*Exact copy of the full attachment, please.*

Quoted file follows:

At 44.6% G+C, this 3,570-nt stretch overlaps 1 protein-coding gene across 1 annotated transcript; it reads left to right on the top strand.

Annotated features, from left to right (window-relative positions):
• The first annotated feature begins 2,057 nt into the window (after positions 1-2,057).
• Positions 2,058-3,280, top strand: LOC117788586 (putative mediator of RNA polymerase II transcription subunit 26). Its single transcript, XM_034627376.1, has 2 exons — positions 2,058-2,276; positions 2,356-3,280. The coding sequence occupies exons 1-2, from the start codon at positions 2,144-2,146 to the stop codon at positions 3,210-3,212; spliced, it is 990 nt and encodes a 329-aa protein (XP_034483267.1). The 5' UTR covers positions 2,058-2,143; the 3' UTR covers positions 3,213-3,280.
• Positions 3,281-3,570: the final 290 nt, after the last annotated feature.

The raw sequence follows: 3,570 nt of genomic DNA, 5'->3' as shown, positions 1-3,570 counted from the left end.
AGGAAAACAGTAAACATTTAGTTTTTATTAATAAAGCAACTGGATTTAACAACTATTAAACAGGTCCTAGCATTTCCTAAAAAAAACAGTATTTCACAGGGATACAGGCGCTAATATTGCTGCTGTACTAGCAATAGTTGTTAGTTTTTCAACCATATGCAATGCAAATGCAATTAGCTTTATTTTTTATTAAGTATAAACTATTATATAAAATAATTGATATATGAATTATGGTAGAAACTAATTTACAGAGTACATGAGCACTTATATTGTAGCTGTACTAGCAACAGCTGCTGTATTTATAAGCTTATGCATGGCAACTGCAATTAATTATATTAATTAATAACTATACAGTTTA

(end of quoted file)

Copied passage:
At 44.6% G+C, this 3,570-nt stretch overlaps 1 protein-coding gene across 1 annotated transcript; it reads left to right on the top strand.

Annotated features, from left to right (window-relative positions):
• The first annotated feature begins 2,057 nt into the window (after positions 1-2,057).
• Positions 2,058-3,280, top strand: LOC117788586 (putative mediator of RNA polymerase II transcription subunit 26). Its single transcript, XM_034627376.1, has 2 exons — positions 2,058-2,276; positions 2,356-3,280. The coding sequence occupies exons 1-2, from the start codon at positions 2,144-2,146 to the stop codon at positions 3,210-3,212; spliced, it is 990 nt and encodes a 329-aa protein (XP_034483267.1). The 5' UTR covers positions 2,058-2,143; the 3' UTR covers positions 3,213-3,280.
• Positions 3,281-3,570: the final 290 nt, after the last annotated feature.

The raw sequence follows: 3,570 nt of genomic DNA, 5'->3' as shown, positions 1-3,570 counted from the left end.
AGGAAAACAGTAAACATTTAGTTTTTATTAATAAAGCAACTGGATTTAACAACTATTAAACAGGTCCTAGCATTTCCTAAAAAAAACAGTATTTCACAGGGATACAGGCGCTAATATTGCTGCTGTACTAGCAATAGTTGTTAGTTTTTCAACCATATGCAATGCAAATGCAATTAGCTTTATTTTTTATTAAGTATAAACTATTATATAAAATAATTGATATATGAATTATGGTAGAAACTAATTTACAGAGTACATGAGCACTTATATTGTAGCTGTACTAGCAACAGCTGCTGTATTTATAAGCTTATGCATGGCAACTGCAATTAATTATATTAATTAATAACTATACAGTTTA